tradeWISER.com is currently the largest and most trafficked website for comparing online brokers. We formally launched the site last year which currently reviews 20 different brokers and includes a commissions calculator for stocks, etfs, mutual funds, and options alongside direct broker versus broker comparisons and even a full broker comparison chart.
The full broker review includes 23 different brokers which is more than Barron’s, SmartMoney, and Kiplinger and is over 4,000 words of detailed research and analysis on the top brokers. Ratings are out of 5 stars and cover the following categories:

  • Commissions and Fees
  • Ease-of-Use
  • Tools and Research
  • Customer Service
  • Offering of Investments
  • Education
  • Mobile Trading
2011 online broker review

E*TRADE took the crown with TD Ameritrade and Charles Schwab coming in 2nd and 3rd, respectively. View the full broker rankings for a complete list of how all 23 brokers fared.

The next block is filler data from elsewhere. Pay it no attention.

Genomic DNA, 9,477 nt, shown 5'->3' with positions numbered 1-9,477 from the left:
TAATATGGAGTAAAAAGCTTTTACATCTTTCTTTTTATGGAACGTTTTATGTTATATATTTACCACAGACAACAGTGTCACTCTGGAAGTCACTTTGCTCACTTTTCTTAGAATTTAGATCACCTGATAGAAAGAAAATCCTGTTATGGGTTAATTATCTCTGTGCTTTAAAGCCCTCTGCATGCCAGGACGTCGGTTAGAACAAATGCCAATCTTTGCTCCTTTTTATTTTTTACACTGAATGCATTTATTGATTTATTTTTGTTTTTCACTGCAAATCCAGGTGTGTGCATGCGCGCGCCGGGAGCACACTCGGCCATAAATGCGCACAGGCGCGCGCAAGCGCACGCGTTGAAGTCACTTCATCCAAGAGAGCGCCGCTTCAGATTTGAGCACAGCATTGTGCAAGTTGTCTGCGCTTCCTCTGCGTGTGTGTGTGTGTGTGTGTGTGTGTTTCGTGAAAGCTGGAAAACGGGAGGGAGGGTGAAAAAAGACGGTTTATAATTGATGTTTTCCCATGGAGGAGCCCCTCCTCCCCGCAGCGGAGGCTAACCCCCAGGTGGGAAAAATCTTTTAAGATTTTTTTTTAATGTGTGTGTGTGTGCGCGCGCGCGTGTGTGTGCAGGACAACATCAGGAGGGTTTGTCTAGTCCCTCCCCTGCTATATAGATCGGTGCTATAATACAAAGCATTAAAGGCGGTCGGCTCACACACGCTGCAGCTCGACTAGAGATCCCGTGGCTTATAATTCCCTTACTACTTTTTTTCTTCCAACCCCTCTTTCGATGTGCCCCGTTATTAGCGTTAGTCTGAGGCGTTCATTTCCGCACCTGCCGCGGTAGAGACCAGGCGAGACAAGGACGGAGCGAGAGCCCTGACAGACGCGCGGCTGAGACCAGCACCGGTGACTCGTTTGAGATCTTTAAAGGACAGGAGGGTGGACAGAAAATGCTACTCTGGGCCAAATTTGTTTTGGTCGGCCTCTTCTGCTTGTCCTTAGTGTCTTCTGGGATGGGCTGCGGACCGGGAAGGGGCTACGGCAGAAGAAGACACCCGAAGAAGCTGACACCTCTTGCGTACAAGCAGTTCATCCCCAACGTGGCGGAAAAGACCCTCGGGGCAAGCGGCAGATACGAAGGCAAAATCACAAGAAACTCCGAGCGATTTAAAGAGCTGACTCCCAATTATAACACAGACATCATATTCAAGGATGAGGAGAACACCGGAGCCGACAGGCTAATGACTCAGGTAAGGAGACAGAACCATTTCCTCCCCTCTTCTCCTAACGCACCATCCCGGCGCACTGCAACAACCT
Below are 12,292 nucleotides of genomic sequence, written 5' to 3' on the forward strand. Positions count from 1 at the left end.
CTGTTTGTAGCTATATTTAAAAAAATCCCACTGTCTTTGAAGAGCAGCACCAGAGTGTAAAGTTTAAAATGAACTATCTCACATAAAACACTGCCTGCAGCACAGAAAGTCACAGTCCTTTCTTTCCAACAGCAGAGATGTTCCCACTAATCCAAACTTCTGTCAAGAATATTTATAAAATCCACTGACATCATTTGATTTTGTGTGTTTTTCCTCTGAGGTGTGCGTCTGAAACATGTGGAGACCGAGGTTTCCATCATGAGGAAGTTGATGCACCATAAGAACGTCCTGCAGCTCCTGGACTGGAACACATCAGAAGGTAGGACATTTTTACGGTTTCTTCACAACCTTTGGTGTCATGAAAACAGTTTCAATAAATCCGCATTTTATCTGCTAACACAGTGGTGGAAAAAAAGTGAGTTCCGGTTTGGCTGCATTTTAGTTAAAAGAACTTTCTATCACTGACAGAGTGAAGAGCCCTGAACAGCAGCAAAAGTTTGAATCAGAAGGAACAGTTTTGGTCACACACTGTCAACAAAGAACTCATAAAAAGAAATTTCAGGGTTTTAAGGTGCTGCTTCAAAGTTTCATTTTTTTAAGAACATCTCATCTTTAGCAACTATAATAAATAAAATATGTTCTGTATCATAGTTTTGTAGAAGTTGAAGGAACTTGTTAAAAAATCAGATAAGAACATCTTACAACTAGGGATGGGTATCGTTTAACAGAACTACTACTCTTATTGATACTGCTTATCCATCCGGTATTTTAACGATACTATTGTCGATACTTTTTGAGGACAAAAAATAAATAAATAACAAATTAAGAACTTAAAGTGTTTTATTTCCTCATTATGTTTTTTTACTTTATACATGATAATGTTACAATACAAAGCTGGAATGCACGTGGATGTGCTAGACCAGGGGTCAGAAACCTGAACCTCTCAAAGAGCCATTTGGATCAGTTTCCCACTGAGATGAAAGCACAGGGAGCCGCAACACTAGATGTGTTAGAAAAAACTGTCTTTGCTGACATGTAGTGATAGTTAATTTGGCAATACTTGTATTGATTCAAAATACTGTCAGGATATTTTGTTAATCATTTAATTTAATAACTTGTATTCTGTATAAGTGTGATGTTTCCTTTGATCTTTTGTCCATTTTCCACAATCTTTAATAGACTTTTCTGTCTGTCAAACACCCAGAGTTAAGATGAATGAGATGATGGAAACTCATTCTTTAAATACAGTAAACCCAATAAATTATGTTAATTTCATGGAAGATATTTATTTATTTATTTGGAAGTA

The review also breaks down the best brokers for Active Trading, Options Trading, and includes a summary of the best research, platforms, and tools.


January 5, 2011

Tools of the ‘Trade’ — How I Work (2011 Version)

Filed under: Forex Trader — Tags: , , , , — admin @ 11:06 pm

This is an update to the post I made back in 2006. What I do hasn’t changed much but some of the tools have changed over the years. In short, the changes are:

  • I’ve changed brokers/trading platforms — a couple of times. Schwab shut down Cybertrader and sent me scrambling to find a new place to trade. I was with TerraNova (recently acquired by Lightspeed) for a little over a year but then they also shut down the platform I was using. Now I’m with MB Trading, where I’ve been for about a year.
  • I switched my charting package from eSignal to QuoteTracker with data from IQFeed.
  • Upgraded both computers.
  • Stopped using Briefing.com — This was a tough thing for me to do mentally. I had made so much money from Briefing’s “In Play” service back in the day… but that game hasn’t worked for a long time. I still liked to use Briefing to search for stock specific info and for earnings dates but I can get that stuff elsewhere (for free). Once I discovered Trade-Ideas my usage of Briefing dropped drastically to the point that it just didn’t make sense for me to keep subscribing to it.